The world's only flying De Havilland Mosquito proved to be a huge drawcard yesterday for hundreds of aviation enthusiasts who crowded the tarmac outside Classic Flyers to welcome an aircraft making its first and last visit to Tauranga.
All it needed was a bit of patience because the newly rebuilt classic World War II fighter/bomber arrived nearly two hours late.
Classic Flyers Museum chief executive Andrew Gormlie said the Mosquito was so new that it was having work done on it all the time and needed a bit more tweaking than expected at Ardmore Aerodrome before it flew out for Tauranga.
Luckily some flexibility around the start time for the 6pm special meeting of the Aviation Historic Society meant people were still able to view the aircraft up close and enjoy fly-pasts.
"They still had a chance to see the aircraft, just not as long as they thought," Mr Gormlie said.
He was pleased but not surprised at the big turnout. "It is a pretty unique item. It's the only one flying in the world."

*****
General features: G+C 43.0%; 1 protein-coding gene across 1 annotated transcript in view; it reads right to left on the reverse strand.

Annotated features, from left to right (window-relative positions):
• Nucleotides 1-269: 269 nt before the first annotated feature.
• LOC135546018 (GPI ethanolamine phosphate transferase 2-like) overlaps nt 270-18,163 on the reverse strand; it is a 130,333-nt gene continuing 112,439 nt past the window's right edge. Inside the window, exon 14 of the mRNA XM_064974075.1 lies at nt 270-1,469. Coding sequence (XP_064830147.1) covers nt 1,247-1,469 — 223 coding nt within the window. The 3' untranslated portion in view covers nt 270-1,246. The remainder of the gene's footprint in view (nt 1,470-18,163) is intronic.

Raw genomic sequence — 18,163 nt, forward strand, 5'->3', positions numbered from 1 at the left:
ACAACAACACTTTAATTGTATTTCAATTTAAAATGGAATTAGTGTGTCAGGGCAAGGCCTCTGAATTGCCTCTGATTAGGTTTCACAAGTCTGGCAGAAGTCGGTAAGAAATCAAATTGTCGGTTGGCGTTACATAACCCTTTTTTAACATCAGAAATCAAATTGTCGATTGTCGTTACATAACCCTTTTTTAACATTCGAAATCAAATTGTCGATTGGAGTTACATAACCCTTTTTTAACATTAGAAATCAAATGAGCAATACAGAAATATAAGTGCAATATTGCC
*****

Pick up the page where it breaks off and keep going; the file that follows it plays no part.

The Mosquito arrived about 4.20pm, did a couple of tests followed by fly-pasts before taxiing to the tarmac outside Classic Flyers.
Nick-named the 'Wooden Wonder' when it took to the air in World War II, the Mosquito's spruce construction meant it did not stay in the skies after the war for as long as other classic aircraft from the same era.
It had been nearly 20 years since the last Mosquito was airborne and this fighter/bomber version would also have been still firmly on the ground if not for a painstaking 15-year rebuild by Avspecs at Ardmore.
Built from wood because of the shortage of metal during the war, the aircraft was developed and produced in the space of just one year by De Havilland, quickly proving itself as a versatile and effective aircraft able to fly high and fast.
It was piloted yesterday by Keith Skilling who later described his recent experience of flying the Mosquito to the special meeting which was open to members of the public.By John Cousins